Anybody with Cherry trees?

AndrikosOctober 26, 2005


I'm a fruit tree maniac (I have about 50 small ones) and I'm thinking of planting a couple of Cherry trees.

i thinking of one Bing and one Rainier for cross pollination.

Did anybody succesfully plant cherry trees in Arizona?

My elevation is 2800ft and it does get in the teens during the winter (I have to cover my citrus trees).

We have lots of bees and pollinating insects. I just hope I can grow a couple of juicy yummy brearing cherry trees...

Any help would be greatly appreciated.



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Pagancat(Phoenix, AZ)

If I remember correctly, they still need more chill hours (you probably already know what that means, but for anyone else reading along) which is the amount of time the temps stay low, as opposed to how low the temps go. As an example, the Cherry Festivals in my native Michigan are held in the upper part of the mitten (Traverse City,) which is much colder than the lower part of the state.

I've added a link to a publication that gives the info on chilling hours for many fruits and nuts that can be grown here. I'm afraid they don't even mention cherries.

Here is a link that might be useful: Desert Fruits and nuts

    Bookmark   October 26, 2005 at 5:35PM
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There are a few native cherry trees in Arizona. The ones that come to mind are the big ones up around the town of Cherry. Unsure exactly what type they are or if the fruit is even edible. Trying to grow edible cherries in Arizona might be a challenge but I've been successful with a Hollyleaf cherry tree in Mesa. It thrives in the heat and does put out fruit every year. The birds love 'em. Good luck.

    Bookmark   October 26, 2005 at 9:42PM
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Thanks Pagancat and AZJeff for your advice.
Despite advice to the opposite (by Mesquite Valley Growers staff also! :) I bought a Lapins Cherry. It was only $29.95 so I figured it'd be pretty low risk.
I'll be planting it in an area of my house that will be getting shade after 2PM in the summer (so it doesn't fry).

The 700 chill hour requirement seems almost attainable in my area.
I'll also augment this by placing ice around the tree when temps are over 45F during the winter.
I figure if I cover it with a sleeping bag or something, I'll be able to extend the chill hours to, hopefully, over the 700 hour limit.
And since temps under 32F is counterproductive to the accumulation of chill hours, I'll be covering it also when it gets really cold. :)
Wish me luck.
If this works, next year I'll plant a Rainier and a Montmorency. What can I say, I'm nuts for fruit/nut/citus trees... :D

    Bookmark   November 1, 2005 at 4:14PM
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Minnie Royal and Royal Lee are two new low chill varieties.

1 Like    Bookmark   February 24, 2015 at 6:02AM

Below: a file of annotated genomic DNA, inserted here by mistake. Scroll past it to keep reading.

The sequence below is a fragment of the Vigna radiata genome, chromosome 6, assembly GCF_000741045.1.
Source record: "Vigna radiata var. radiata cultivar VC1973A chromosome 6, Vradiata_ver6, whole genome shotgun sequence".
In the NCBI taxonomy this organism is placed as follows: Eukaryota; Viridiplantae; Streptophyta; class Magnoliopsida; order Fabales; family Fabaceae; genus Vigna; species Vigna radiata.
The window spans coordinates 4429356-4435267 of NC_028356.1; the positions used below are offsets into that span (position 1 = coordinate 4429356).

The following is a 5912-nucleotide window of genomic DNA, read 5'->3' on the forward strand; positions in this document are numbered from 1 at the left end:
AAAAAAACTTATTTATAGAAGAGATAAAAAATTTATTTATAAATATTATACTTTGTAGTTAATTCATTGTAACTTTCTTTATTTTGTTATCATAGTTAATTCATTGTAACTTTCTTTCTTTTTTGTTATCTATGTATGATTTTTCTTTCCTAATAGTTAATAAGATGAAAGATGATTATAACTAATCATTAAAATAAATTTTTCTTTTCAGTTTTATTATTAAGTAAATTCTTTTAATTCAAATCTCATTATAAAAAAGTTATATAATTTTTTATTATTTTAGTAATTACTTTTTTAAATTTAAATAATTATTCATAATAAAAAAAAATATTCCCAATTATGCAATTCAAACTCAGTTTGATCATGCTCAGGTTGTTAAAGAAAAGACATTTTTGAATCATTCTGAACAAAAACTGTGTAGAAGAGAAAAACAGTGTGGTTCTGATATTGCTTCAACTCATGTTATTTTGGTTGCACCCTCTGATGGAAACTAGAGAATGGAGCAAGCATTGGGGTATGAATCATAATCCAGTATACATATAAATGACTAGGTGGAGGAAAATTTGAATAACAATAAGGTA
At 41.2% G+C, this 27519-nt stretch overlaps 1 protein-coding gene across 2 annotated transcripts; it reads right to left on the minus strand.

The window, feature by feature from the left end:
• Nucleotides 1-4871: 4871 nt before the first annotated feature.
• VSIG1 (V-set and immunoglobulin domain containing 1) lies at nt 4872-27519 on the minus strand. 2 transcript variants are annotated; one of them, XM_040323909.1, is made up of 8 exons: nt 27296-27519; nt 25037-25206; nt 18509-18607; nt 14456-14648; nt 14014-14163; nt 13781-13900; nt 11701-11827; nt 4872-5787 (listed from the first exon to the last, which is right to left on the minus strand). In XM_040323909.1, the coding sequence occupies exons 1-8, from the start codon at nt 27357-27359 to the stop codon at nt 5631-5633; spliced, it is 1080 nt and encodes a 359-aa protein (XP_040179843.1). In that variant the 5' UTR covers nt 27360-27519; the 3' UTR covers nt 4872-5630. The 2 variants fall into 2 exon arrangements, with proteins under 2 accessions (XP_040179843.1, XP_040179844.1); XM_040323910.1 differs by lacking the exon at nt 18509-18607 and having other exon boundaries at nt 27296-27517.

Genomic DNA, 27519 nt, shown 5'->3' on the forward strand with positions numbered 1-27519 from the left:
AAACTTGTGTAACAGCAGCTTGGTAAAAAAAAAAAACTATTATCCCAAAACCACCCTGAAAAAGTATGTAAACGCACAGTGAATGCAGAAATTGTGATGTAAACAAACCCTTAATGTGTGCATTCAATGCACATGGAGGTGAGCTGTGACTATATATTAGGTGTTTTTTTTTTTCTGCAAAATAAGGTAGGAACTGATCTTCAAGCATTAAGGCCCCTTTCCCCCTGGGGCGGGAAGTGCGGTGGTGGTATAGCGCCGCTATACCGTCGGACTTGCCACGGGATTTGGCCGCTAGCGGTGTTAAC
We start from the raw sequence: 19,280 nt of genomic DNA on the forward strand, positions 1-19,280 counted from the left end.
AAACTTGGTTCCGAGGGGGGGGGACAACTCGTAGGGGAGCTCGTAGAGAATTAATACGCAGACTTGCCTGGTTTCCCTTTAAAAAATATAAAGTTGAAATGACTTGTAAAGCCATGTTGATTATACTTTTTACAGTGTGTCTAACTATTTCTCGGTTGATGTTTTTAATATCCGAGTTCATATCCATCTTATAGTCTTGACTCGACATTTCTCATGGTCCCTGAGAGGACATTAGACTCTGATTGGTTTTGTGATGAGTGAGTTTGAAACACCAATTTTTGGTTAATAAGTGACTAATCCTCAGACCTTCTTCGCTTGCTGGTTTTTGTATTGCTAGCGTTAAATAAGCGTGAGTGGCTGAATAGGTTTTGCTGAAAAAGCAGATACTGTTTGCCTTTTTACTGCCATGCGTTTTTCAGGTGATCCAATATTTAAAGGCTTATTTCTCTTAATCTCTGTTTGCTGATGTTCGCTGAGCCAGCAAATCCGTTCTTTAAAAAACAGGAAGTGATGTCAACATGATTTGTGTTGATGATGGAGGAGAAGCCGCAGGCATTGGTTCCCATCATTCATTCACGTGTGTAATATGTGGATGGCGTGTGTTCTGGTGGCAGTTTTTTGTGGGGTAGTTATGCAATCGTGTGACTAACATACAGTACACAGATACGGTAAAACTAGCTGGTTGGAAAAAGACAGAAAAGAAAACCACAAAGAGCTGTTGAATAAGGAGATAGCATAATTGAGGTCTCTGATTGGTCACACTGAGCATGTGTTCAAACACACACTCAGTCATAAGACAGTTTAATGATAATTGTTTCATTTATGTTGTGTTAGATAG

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iandyaz(Zone 9B - QC)

I don't know if this is true, but I've read that if the temperatures go above 65 F during the day, you have to subtract that many hours from your chill hours calculation (total hours below 45 F). As for cherries, I've been looking for something called a Jamaican Cherry (Muntingia) to see if it grows well here. It might get too cold some years for it, although I could probably protect it some its first few years.

    Bookmark   February 24, 2015 at 10:09AM
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Yes, for purposes of calculating chill hours ( hours at 32 - 45 degrees), you must subtract any hours above 65 degrees.

    Bookmark   February 24, 2015 at 12:31PM
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iandyaz(Zone 9B - QC)

I wanted to add, I found capulin cherry trees at home depot today and according to this page: it doesn't need chill hours to bear fruit.

    Bookmark   March 3, 2015 at 6:23PM
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Some other Cherry options are Suriname Cherries and Cherry of the Rio Grande. While my Surinames have not bore fruit yet, they are thriving in pots. The type that I have are the darker purple colored ones. There have been mixed reviews as to flavor of the various types with the higher marks going to the purple fruits.

My Cherry of the Rio Grande was doing really well but was killed by one of my dogs so I'll have to replant that.

I have tried the Lapins, Capulin, Stella, Royal Lee and Minnie Royals. I even tried them on different root stocks and have not been successful with any of them. This could be a problem with my planting area since it is a bit salty from having horses living on there in the past along with our usual high PH conditions.

There are people who have posted on various forums for the Valley that say they have had good luck with them. Here is a thread from one of those forums:

Since my cherry experiments have failed, I am now trying Cherry Plums and so far they are actually doing well. I haven't a clue as to how they taste or much else about them but since there was Cherry in the name, I thought that I would give them a try :)

    Bookmark   March 7, 2015 at 11:50AM
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